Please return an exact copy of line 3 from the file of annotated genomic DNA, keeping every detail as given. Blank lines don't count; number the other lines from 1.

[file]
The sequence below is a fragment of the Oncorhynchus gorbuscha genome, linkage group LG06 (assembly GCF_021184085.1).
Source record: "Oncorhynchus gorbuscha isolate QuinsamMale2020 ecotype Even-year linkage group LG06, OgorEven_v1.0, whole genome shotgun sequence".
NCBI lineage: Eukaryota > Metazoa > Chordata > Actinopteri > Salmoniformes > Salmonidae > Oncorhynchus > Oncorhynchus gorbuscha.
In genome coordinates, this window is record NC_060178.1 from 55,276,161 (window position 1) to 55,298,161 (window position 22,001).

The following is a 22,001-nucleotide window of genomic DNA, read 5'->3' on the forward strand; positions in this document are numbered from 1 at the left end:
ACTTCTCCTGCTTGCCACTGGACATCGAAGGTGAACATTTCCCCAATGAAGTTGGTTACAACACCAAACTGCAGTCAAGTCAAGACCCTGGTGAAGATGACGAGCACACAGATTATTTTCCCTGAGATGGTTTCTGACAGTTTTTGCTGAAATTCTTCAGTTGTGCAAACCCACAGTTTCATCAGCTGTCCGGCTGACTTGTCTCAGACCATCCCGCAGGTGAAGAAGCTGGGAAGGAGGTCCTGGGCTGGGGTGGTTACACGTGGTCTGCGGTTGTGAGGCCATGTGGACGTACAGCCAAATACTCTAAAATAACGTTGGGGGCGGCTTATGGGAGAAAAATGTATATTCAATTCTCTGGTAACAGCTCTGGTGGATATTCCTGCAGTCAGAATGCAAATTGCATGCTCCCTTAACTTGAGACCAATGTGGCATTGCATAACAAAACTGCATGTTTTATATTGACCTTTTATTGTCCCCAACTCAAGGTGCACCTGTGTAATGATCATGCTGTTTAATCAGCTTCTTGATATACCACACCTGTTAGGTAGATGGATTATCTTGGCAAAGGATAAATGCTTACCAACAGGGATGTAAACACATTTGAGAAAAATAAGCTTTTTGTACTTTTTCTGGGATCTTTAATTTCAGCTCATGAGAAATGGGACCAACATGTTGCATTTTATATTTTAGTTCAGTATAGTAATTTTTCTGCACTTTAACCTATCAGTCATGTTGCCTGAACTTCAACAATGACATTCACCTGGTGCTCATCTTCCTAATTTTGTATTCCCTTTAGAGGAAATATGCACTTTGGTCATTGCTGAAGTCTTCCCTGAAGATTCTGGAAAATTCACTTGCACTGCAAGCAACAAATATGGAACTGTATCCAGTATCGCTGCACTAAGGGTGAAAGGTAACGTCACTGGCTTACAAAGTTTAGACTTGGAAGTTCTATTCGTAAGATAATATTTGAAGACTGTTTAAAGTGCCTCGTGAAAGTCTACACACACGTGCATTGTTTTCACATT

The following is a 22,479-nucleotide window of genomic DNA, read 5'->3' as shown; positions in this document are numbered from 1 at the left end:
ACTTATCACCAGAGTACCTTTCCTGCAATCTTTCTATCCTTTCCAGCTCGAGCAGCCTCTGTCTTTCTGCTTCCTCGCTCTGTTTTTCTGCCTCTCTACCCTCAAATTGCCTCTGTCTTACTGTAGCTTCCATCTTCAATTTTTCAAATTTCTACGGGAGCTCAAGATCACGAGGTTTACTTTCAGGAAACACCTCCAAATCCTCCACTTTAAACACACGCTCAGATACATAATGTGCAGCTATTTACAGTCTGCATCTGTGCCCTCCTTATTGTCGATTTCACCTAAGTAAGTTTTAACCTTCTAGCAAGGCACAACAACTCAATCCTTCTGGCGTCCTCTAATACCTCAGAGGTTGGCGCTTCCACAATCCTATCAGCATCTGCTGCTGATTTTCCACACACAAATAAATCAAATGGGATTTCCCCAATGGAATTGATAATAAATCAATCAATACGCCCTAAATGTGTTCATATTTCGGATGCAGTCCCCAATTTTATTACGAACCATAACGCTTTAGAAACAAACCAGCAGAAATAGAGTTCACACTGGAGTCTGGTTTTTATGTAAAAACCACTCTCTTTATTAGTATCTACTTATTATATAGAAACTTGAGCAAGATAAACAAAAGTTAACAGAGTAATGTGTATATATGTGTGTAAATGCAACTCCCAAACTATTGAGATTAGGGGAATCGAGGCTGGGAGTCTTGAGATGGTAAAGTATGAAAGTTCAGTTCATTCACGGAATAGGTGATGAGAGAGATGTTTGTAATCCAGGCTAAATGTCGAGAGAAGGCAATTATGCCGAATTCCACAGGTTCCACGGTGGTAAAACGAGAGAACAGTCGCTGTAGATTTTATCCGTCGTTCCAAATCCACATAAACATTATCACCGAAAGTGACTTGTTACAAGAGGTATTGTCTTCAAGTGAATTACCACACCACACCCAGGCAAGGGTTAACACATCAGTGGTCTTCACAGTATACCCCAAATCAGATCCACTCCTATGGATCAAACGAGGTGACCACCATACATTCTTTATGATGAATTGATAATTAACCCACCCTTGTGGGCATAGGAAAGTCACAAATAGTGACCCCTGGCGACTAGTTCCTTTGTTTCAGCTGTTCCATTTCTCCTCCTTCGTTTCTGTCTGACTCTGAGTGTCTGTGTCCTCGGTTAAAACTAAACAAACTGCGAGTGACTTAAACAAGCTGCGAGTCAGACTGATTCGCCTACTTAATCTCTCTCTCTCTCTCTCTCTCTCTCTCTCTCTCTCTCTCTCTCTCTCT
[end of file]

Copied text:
NCBI lineage: Eukaryota > Metazoa > Chordata > Actinopteri > Salmoniformes > Salmonidae > Oncorhynchus > Oncorhynchus gorbuscha.